Working in Finland
Ten steps to working and living in Finland, Finnish business culture and taxation in a nutt shell.
1. Find out about jobs on offer and the requirements for them. Visit the websites of the Centres for Economic Development, Transport and the Environment , the European Employment Services network and the Employment and Economic Development Office, for example. Firms specialising in job recruitment can be found on the Internet, and Finnish newspapers and their websites have job advertisements, though these are mostly in Finnish (see Oikotie or Uratie).
2. Find out about visa requirements and travel documents accepted by Finland (by country) on the Formin website. Find out what permits you will need to live and work in Finland from the Finnish Immigration Service website.
3. Do you need recognition for your educational qualifications? Ask for an application at recognition(at)oph.fi (National Board of Education). For the healthcare sector, applications should be addressed to the National Supervisory Authority for Welfare and Health.
4. To find a place to live and to open a bank account, go first to your employer, who will be able to guide you to the local services. Regarding integration and language matters, children's schooling, healthcare and social security, turn to the local authorities in your new home municipality. Every Finnish municipality has its own website, so start by looking at the general municipal website. Social security is managed by the Social Insurance Institution (Kela). Information about pensions can be found at the Central Pension Security Institute.
5. What should you bring and what are you allowed to bring with you into Finland? See the Finnish Customs website.
6. Anyone staying in Finland for at least a year must register with the Finnish population data system. See the Local Register Offices' website. You can also find relevant information on the Population Register Centre’s website.
8. Does an immigrant have to pay tax, and how is that done? Read the taxation section and find out more from the tax administration website.
9. Will you need further vocational training or courses in Finnish? Study the options at the education portal.
The national helpline ('Työlinja') of the employment offices provides personal advice about work-related permits, jobs and labour market training. The service is available in Finnish, Swedish and English, tel: +358 10 19 4904 (from Finland 010 19 4904), email: firstname.lastname@example.org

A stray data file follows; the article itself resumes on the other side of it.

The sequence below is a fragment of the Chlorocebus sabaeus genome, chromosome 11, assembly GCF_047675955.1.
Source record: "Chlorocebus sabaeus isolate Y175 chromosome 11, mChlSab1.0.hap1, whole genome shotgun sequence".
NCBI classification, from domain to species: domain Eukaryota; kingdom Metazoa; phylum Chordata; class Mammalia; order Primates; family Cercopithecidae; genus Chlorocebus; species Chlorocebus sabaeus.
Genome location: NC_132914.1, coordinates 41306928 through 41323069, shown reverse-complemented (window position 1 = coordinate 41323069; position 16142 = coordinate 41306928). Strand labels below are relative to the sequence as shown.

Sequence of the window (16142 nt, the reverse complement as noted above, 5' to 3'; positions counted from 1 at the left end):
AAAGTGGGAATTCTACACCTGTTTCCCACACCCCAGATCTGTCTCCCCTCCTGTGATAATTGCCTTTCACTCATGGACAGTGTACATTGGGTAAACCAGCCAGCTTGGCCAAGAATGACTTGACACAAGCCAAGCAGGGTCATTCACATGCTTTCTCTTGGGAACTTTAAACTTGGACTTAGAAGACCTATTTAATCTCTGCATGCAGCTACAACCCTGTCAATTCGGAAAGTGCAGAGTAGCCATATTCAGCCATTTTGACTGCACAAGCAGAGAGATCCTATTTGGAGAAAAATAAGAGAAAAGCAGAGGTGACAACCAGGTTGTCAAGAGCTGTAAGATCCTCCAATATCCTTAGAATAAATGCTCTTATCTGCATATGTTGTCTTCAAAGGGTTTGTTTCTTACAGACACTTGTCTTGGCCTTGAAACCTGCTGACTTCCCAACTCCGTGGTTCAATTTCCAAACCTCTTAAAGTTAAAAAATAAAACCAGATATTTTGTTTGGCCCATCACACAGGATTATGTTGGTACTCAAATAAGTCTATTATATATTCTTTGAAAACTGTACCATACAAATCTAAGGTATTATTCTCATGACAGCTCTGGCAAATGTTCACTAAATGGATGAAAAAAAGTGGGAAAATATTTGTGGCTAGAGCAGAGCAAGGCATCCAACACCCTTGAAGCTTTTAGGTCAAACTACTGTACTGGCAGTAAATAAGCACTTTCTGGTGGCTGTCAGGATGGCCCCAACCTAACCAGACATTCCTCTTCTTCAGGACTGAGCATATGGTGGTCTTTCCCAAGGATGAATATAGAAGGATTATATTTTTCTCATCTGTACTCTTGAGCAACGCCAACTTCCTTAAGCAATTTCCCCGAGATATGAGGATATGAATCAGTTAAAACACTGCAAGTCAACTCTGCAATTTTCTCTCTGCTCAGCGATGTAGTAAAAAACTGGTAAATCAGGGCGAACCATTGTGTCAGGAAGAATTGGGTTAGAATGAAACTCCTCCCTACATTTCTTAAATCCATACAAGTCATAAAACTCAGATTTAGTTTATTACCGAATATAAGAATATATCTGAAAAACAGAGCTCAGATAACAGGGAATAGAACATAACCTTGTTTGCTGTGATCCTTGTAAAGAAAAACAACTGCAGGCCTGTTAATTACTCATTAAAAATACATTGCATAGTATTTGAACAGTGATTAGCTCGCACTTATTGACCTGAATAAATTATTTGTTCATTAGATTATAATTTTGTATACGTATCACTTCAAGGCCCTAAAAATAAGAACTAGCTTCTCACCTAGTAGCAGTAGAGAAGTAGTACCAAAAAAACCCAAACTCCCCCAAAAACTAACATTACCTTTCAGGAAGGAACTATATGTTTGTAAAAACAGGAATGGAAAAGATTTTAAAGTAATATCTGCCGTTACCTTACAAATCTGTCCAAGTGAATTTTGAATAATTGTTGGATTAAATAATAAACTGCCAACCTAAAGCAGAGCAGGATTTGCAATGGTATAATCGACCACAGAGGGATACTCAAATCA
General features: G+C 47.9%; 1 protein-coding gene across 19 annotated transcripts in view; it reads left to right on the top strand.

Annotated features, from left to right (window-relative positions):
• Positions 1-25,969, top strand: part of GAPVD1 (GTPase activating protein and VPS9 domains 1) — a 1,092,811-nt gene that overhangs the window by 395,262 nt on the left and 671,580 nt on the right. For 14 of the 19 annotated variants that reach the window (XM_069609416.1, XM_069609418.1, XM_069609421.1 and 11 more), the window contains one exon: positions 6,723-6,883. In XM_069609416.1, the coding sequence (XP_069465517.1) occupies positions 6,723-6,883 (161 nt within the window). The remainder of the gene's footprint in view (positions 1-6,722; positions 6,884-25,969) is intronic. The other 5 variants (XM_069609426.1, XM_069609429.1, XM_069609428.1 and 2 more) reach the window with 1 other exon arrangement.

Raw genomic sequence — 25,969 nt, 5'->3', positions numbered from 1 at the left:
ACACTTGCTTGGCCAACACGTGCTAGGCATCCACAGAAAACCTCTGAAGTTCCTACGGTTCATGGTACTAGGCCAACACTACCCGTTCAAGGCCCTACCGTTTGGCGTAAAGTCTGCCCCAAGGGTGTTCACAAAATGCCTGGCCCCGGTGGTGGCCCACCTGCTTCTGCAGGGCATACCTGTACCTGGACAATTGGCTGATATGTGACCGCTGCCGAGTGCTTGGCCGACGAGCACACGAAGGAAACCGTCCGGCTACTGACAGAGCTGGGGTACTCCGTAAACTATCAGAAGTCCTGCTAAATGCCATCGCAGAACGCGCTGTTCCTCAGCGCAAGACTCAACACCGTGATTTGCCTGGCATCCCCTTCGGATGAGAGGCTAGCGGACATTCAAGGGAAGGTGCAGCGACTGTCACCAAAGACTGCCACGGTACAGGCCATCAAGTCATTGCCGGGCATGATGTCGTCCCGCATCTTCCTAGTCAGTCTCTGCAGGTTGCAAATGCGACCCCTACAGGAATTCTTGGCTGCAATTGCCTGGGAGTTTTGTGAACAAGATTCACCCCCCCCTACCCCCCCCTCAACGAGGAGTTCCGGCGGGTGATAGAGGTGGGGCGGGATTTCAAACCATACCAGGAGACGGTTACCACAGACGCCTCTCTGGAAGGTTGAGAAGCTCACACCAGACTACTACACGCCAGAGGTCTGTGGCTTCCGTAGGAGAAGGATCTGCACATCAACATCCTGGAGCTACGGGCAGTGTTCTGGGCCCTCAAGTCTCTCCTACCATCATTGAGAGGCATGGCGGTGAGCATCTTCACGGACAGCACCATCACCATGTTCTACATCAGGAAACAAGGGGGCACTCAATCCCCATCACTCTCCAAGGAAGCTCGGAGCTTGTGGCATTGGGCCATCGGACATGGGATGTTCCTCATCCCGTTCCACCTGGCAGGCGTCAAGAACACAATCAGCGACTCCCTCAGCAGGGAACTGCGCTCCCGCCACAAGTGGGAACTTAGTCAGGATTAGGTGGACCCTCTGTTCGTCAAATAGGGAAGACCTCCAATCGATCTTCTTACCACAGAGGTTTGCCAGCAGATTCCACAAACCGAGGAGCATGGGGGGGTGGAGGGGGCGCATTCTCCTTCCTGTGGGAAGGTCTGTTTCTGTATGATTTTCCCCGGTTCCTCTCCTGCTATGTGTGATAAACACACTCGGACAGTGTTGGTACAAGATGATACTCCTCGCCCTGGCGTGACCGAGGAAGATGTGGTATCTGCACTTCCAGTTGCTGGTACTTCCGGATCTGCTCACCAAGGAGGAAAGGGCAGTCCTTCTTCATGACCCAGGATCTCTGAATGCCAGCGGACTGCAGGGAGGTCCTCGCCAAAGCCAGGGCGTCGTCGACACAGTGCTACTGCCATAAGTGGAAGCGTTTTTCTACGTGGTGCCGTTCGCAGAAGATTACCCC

Originally published in thisisFINLAND.
Prior appointments are necessary for all business. Government visits can be made by letter, fax, email or preferably by phone. A characteristic of Finnish telephone etiquette is giving your full name when calling.
When introducing themselves, Finns state their first name and last name as they shake hands. Visitors should follow suit.
Meetings are usually to the point and begin on time with little small talk. Meetings often follow a pre-set agenda and are orderly with one person speaking at a time. People are well prepared for meetings and negotiations. The Finnish idea of team working is that of a group of capable individuals being given the opportunity to complete well-defined tasks which, when put together, will enable the team to reach its goals. Each team member works conscientiously at their allotted tasks.
People are expected to contribute to a meeting or conversation only when they have something of importance to say. Being silent in Finland means being polite and interested in what the speaker is saying. Silence is part of the overall communication pattern and Finns are more comfortable with silence than most other nationalities. In presentations, Finns prefer modesty rather than sales talk.
More and more younger people of both sexes hold executive positions and the number of women in managerial positions is growing. Women and men are treated as equals in the workplace.
A wide variety of styles and levels of formality can be observed when it comes to dress codes.
Business meals are usually held over lunch and it is not considered bad manners to discuss business related issues over the meal. It is unusual for alcohol to be taken with lunch. Over dinner, alcohol can be served. Conversation is varied and tends to concentrate more on other issues than business at hand. Sports, weather, travelling and hobbies are common topics for discussion.
In Finland, all income is taxable. The Tax Office supplies tax cards, which must be presented to employers as soon as an individual starts in a new job. Without a tax card, all income will be taxed at 60 per cent.
The tax card will have a tax percentage written on it. The tax percentage depends on your income level.
If an individual does other work in addition to their primary employment, a tax card for additional income must be obtained, and must also be immediately disclosed to the employer. A tax return must always be filed.
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